Heavyweight contenders Dominic Breazeale and Dillian Whyte have clamored for a chance to fight for a world title and they will get one of sorts.
The WBC announced on Tuesday that its board of governors has voted unanimously for Breazeale and Whyte to fight for the organization's interim title.
If their camps do not make a deal the WBC said there will be a purse bid at its headquarters in Mexico City on March 12 to determine the promotional rights and fighter purses. If the fight goes to a purse bid each fighter would receive 50 percent of the winning bid.
"It's great. It's about time the WBC ordered this fight," Whyte told ESPN. "Breazeale shouldn't have been the mandatory in the first place. I'm about to go and claim what is mine, the WBC world heavyweight title. This fight will take me one step closer. Let's go, baby! Let's go!"
The WBC world title is held by Deontay Wilder, but he is headed to a rematch with lineal champion Tyson Fury. They fought to a draw on Dec. 1 and the WBC recently ordered the immediate rematch both fighters said they wanted as soon as the fight last year was over. Wilder and Fury are likely to meet again in April or May.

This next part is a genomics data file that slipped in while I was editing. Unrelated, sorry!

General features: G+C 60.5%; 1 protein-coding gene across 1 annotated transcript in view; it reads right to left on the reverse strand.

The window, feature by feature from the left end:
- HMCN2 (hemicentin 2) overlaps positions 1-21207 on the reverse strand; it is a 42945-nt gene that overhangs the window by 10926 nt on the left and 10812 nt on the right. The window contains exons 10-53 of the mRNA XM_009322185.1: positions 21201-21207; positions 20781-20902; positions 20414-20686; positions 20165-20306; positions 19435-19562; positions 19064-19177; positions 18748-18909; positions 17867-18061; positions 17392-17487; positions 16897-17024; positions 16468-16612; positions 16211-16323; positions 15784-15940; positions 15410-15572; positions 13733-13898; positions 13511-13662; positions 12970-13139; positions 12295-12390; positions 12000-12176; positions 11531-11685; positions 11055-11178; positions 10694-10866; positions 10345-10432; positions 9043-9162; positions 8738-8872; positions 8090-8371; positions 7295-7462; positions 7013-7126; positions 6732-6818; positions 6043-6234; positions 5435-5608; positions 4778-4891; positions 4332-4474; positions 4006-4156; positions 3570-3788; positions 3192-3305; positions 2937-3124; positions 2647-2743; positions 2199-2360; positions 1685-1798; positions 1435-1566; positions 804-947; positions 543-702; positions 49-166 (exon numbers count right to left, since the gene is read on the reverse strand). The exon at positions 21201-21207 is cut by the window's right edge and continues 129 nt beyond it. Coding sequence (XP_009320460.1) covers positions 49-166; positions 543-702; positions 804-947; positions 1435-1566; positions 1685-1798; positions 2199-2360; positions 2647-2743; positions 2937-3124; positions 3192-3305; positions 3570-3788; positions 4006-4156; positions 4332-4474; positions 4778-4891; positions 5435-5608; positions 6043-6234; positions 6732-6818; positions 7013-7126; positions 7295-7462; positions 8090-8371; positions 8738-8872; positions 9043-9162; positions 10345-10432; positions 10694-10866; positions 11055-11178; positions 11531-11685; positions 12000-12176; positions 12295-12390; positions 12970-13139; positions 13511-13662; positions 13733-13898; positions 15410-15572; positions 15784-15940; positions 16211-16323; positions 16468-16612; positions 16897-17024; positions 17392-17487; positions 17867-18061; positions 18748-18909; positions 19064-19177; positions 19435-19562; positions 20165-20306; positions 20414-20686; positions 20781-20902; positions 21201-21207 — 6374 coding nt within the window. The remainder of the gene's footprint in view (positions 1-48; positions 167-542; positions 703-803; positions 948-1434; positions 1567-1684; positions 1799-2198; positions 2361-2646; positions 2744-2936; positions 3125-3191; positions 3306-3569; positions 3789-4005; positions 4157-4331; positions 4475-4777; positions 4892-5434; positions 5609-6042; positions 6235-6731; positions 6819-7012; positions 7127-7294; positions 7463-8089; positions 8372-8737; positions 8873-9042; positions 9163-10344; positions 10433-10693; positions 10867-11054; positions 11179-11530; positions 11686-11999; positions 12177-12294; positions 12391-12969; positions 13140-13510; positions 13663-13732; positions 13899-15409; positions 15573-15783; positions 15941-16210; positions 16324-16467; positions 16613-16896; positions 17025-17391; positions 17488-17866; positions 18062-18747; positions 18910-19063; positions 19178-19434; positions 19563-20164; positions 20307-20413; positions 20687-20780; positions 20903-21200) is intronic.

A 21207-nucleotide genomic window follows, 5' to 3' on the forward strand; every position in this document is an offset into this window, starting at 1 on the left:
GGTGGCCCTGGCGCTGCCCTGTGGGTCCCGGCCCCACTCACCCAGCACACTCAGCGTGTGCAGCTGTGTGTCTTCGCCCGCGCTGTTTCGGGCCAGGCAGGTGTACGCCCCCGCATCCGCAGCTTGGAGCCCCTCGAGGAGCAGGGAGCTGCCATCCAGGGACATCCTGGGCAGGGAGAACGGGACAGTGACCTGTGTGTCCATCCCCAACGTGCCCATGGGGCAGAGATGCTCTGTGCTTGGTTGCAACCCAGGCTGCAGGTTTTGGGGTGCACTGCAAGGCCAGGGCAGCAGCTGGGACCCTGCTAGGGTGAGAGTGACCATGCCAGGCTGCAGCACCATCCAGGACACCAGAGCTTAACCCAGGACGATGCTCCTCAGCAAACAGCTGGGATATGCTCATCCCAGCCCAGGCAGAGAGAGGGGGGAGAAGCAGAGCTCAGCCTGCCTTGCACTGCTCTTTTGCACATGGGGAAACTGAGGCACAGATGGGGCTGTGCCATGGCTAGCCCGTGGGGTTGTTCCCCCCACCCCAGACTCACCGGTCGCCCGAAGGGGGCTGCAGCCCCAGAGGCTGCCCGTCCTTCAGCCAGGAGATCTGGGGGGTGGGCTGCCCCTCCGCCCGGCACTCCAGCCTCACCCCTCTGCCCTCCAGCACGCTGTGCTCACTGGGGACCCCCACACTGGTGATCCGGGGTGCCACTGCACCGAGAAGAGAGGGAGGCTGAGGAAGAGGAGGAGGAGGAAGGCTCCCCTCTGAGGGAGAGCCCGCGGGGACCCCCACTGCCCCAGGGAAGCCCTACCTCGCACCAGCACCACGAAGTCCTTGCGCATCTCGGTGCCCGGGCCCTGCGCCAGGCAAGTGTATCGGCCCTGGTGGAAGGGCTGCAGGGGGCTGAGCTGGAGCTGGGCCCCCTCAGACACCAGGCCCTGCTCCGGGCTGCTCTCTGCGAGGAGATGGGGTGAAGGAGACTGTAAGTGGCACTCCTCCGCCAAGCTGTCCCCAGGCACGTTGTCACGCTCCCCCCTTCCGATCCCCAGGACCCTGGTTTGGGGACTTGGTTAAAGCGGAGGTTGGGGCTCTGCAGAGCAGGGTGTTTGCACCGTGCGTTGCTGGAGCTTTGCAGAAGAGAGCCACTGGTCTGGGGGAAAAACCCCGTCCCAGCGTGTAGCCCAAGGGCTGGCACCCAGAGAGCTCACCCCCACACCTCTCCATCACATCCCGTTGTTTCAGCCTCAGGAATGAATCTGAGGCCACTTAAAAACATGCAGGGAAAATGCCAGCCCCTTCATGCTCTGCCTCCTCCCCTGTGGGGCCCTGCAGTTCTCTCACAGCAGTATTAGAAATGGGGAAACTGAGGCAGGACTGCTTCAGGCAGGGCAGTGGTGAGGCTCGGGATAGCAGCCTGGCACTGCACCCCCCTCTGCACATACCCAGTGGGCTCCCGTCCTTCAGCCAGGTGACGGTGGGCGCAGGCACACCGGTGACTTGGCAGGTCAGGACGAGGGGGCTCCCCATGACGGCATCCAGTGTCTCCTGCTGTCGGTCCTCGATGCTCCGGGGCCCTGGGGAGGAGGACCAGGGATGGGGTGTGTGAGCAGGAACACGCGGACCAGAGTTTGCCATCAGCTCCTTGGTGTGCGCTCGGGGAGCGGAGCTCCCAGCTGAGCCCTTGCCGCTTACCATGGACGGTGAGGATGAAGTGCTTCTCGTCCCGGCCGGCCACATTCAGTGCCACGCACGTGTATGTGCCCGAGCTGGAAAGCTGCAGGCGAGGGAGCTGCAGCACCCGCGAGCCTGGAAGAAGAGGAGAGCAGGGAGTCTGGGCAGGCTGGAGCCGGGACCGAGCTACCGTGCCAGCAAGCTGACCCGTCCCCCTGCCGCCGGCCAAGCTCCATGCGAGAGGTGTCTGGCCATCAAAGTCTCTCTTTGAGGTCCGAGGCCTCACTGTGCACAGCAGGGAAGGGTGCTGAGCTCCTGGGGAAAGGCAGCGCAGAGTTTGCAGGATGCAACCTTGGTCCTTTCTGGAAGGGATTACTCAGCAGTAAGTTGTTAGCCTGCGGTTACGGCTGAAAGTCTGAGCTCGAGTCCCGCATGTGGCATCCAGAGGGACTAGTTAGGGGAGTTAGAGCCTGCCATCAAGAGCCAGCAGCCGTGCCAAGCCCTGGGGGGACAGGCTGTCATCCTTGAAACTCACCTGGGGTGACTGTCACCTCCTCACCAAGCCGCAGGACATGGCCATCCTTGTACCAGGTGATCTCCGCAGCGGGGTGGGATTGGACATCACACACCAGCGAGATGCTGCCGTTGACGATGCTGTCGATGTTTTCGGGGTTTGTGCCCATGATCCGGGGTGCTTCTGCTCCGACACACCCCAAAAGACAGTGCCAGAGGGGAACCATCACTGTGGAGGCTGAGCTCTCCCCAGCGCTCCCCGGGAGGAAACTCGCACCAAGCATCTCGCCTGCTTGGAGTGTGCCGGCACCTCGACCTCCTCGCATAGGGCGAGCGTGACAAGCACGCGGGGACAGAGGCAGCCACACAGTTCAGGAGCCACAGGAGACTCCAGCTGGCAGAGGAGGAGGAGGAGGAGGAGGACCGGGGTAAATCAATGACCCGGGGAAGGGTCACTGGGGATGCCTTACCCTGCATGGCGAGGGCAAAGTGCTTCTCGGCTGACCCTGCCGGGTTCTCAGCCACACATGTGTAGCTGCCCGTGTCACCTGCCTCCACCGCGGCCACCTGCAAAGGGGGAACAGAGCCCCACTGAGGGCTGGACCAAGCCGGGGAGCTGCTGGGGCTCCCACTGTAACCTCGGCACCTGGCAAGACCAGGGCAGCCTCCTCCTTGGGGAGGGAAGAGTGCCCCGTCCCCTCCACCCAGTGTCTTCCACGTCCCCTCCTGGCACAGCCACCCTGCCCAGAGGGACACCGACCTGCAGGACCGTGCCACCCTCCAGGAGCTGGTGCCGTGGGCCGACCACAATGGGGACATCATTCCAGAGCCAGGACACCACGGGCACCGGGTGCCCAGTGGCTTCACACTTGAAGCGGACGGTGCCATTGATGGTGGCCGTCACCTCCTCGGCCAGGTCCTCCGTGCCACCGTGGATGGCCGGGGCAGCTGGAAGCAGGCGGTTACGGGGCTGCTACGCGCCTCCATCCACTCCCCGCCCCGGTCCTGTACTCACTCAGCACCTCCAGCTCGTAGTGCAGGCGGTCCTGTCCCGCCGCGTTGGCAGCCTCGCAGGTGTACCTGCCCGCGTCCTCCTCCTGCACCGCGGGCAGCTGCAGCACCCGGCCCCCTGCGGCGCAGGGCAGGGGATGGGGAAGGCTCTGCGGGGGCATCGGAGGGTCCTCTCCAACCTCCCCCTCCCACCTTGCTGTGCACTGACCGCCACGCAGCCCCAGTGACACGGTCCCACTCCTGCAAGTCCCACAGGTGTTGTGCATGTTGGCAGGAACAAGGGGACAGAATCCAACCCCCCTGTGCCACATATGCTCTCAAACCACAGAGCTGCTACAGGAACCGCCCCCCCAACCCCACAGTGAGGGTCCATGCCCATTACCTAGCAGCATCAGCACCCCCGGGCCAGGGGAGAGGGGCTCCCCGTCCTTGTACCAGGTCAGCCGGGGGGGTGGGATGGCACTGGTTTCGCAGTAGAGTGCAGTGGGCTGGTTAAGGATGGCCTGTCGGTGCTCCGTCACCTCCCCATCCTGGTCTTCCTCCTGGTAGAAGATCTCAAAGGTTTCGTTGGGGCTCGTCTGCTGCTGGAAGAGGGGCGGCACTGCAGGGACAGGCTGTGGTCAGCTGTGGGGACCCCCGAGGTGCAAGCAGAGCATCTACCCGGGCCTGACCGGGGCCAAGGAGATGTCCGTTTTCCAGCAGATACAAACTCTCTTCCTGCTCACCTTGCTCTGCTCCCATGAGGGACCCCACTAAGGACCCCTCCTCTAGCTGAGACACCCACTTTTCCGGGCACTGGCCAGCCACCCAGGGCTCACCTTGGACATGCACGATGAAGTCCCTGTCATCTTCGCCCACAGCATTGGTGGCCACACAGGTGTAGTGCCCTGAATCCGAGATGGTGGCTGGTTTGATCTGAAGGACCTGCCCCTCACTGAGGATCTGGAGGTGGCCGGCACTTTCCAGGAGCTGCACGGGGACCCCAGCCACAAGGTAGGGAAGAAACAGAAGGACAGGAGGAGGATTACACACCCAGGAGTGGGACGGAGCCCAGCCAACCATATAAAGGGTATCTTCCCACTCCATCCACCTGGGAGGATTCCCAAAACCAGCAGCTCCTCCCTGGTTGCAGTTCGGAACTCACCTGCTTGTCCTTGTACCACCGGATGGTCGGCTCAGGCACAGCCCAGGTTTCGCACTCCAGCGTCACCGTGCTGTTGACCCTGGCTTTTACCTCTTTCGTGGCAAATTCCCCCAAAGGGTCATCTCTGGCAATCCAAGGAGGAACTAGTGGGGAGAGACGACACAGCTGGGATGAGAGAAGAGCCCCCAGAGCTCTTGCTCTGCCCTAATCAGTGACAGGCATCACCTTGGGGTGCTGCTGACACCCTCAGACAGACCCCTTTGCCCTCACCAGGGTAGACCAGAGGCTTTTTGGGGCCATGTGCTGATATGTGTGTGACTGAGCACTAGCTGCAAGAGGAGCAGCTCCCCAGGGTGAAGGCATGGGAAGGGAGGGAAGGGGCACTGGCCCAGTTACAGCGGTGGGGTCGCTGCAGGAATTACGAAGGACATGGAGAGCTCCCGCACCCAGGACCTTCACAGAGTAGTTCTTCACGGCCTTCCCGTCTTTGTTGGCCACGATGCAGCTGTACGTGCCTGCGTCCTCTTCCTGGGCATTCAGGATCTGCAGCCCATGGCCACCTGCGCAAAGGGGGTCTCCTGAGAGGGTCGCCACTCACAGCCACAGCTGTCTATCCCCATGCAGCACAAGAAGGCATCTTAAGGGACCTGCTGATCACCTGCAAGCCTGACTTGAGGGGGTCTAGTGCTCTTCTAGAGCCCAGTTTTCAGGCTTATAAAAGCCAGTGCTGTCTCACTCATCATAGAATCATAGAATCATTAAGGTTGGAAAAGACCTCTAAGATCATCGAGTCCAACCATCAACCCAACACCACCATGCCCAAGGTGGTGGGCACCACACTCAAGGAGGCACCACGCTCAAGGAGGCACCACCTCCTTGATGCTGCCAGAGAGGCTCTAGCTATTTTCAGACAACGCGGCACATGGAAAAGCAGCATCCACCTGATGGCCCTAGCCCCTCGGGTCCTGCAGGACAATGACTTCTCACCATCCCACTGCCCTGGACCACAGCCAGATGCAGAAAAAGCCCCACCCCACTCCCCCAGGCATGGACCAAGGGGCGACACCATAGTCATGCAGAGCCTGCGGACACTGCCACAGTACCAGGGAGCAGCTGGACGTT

But when the rematch between Wilder and Fury was ordered, Breazeale, who became Wilder's mandatory challenger in November 2017, was passed over for the next shot at the title.
Breazeale (20-1, 18 KOs), 33, a 2012 U.S. Olympian from Eastvale, California, has won three fights in a row since his lone defeat, which came by seventh-round knockout challenging Anthony Joshua for his version of the heavyweight title in June 2016.
In ordering Breazeale to face Whyte, the WBC said that it appreciated Breazeale's patience and was rewarding him with the interim title fight. In a statement, the WBC said Breazeale has "in an exemplary action, accepted the WBC's ruling to support the efforts to potentially finalize the fight between Wilder and Joshua throughout 2018 as well as accepting the WBC sanctioning of a voluntary defense of champion Wilder vs. Tyson Fury, which took place on December 2018. ... In order to provide activity to the heavyweight division and address the rights of Breazeale as mandatory challenger, the WBC is ordering a fight for the interim championship."
England's Whyte (25-1, 18 KOs), 30, who holds one of the WBC's key regional titles, suffered his only loss by seventh-round knockout to Joshua in December 2015 in the fight before Joshua won his world title. Whyte, however, has won nine fights in a row, including against opponents such as former titleholder Joseph Parker, Dereck Chisora (twice) and Robert Helenius, to put himself in position for a world title bout.
The winner of the likely Wilder-Fury rematch would eventually be ordered to face the winner of Breazeale-Whyte.